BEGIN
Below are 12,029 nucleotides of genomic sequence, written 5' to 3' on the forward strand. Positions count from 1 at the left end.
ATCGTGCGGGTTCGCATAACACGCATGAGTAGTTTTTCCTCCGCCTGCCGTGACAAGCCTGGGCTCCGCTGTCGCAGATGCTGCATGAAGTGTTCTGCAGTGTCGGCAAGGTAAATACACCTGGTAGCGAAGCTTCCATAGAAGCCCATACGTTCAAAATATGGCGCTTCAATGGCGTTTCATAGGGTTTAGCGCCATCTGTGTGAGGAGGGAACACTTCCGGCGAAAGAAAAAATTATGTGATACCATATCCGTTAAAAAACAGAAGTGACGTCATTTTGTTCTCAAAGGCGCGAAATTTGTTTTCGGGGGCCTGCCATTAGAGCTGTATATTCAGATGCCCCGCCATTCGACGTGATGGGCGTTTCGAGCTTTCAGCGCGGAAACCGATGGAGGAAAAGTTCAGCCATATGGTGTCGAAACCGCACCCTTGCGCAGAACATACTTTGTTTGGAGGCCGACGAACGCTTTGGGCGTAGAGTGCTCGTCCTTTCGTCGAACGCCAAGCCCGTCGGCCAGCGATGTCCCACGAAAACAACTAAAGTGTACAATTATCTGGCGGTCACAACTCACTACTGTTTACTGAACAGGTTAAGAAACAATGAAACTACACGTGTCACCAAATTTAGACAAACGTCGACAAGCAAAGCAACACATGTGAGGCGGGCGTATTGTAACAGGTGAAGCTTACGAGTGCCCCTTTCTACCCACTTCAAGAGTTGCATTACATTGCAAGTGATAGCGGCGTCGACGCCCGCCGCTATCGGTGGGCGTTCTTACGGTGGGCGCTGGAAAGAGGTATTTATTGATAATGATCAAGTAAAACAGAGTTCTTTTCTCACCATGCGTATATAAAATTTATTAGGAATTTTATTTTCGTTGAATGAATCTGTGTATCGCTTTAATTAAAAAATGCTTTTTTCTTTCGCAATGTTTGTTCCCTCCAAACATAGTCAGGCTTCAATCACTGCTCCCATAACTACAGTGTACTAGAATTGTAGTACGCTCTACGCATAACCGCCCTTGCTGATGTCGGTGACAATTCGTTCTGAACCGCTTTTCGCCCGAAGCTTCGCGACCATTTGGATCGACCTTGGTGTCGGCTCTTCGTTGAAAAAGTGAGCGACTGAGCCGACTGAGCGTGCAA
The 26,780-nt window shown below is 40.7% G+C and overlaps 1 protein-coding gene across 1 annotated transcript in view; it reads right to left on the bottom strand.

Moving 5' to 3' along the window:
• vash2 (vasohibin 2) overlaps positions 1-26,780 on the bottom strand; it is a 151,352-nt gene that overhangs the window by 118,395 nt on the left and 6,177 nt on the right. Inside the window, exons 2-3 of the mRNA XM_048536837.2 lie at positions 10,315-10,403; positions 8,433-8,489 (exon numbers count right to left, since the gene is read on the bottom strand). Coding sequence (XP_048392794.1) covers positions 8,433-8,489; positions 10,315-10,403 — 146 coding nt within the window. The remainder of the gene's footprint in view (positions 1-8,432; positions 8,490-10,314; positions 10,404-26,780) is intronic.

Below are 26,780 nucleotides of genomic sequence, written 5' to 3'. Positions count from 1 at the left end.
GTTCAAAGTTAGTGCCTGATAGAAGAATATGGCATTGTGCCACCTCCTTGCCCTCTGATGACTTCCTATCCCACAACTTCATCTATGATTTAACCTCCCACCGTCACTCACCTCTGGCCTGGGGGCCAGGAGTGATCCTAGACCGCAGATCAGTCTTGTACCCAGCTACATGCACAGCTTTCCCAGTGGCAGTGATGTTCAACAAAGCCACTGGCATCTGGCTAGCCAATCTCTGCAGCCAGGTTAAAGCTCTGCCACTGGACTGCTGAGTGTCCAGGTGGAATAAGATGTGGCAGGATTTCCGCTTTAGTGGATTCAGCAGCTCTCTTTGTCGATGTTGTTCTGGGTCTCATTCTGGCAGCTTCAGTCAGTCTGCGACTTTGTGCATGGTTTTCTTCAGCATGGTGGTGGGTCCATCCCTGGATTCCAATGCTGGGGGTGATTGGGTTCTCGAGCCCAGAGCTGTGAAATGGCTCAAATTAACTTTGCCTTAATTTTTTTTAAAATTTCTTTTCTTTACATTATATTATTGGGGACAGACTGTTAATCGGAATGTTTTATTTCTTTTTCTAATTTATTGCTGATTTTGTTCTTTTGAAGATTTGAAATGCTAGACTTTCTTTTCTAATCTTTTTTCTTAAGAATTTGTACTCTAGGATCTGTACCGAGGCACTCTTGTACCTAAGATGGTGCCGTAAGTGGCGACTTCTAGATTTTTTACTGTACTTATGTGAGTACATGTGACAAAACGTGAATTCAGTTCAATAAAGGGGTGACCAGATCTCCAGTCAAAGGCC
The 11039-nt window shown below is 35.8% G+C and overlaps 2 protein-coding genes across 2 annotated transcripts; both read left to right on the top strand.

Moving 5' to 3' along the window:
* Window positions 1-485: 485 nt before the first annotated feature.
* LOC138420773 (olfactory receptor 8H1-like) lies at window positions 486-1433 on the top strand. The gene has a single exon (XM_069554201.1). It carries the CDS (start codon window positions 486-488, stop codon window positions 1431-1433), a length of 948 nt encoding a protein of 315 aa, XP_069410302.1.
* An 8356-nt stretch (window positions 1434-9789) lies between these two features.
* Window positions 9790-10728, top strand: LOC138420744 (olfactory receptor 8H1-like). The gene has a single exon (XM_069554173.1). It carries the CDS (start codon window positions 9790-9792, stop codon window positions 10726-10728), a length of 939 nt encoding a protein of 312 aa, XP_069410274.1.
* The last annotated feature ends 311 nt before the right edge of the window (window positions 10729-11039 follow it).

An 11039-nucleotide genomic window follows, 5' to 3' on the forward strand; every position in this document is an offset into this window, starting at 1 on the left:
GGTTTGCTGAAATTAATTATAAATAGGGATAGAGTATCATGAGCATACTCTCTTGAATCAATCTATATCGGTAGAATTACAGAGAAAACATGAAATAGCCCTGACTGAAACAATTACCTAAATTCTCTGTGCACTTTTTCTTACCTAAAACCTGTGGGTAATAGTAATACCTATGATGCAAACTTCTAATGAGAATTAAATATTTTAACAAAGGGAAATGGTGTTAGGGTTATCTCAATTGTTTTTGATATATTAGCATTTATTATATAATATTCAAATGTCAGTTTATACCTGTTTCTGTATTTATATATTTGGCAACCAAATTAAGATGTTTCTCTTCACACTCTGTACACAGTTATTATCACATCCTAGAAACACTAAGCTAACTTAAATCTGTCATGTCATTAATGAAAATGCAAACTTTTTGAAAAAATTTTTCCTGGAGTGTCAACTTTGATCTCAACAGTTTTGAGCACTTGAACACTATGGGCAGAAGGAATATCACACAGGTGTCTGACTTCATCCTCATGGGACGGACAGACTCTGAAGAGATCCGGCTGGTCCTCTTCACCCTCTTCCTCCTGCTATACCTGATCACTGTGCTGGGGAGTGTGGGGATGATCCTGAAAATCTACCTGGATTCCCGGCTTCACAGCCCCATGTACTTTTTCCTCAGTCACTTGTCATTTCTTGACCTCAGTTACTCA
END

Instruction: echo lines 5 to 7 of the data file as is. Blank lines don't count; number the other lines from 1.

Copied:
• vash2 (vasohibin 2) overlaps positions 1-26,780 on the bottom strand; it is a 151,352-nt gene that overhangs the window by 118,395 nt on the left and 6,177 nt on the right. Inside the window, exons 2-3 of the mRNA XM_048536837.2 lie at positions 10,315-10,403; positions 8,433-8,489 (exon numbers count right to left, since the gene is read on the bottom strand). Coding sequence (XP_048392794.1) covers positions 8,433-8,489; positions 10,315-10,403 — 146 coding nt within the window. The remainder of the gene's footprint in view (positions 1-8,432; positions 8,490-10,314; positions 10,404-26,780) is intronic.

Below are 26,780 nucleotides of genomic sequence, written 5' to 3'. Positions count from 1 at the left end.
GTTCAAAGTTAGTGCCTGATAGAAGAATATGGCATTGTGCCACCTCCTTGCCCTCTGATGACTTCCTATCCCACAACTTCATCTATGATTTAACCTCCCACCGTCACTCACCTCTGGCCTGGGGGCCAGGAGTGATCCTAGACCGCAGATCAGTCTTGTACCCAGCTACATGCACAGCTTTCCCAGTGGCAGTGATGTTCAACAAAGCCACTGGCATCTGGCTAGCCAATCTCTGCAGCCAGGTTAAAGCTCTGCCACTGGACTGCTGAGTGTCCAGGTGGAATAAGATGTGGCAGGATTTCCGCTTTAGTGGATTCAGCAGCTCTCTTTGTCGATGTTGTTCTGGGTCTCATTCTGGCAGCTTCAGTCAGTCTGCGACTTTGTGCATGGTTTTCTTCAGCATGGTGGTGGGTCCATCCCTGGATTCCAATGCTGGGGGTGATTGGGTTCTCGAGCCCAGAGCTGTGAAATGGCTCAAATTAACTTTGCCTTAATTTTTTTTAAAATTTCTTTTCTTTACATTATATTATTGGGGACAGACTGTTAATCGGAATGTTTTATTTCTTTTTCTAATTTATTGCTGATTTTGTTCTTTTGAAGATTTGAAATGCTAGACTTTCTTTTCTAATCTTTTTTCTTAAGAATTTGTACTCTAGGATCTGTACCGAGGCACTCTTGTACCTAAGATGGTGCCGTAAGTGGCGACTTCTAGATTTTTTACTGTACTTATGTGAGTACATGTGACAAAACGTGAATTCAGTTCAATAAAGGGGTGACCAGATCTCCAGTCAAAGGCC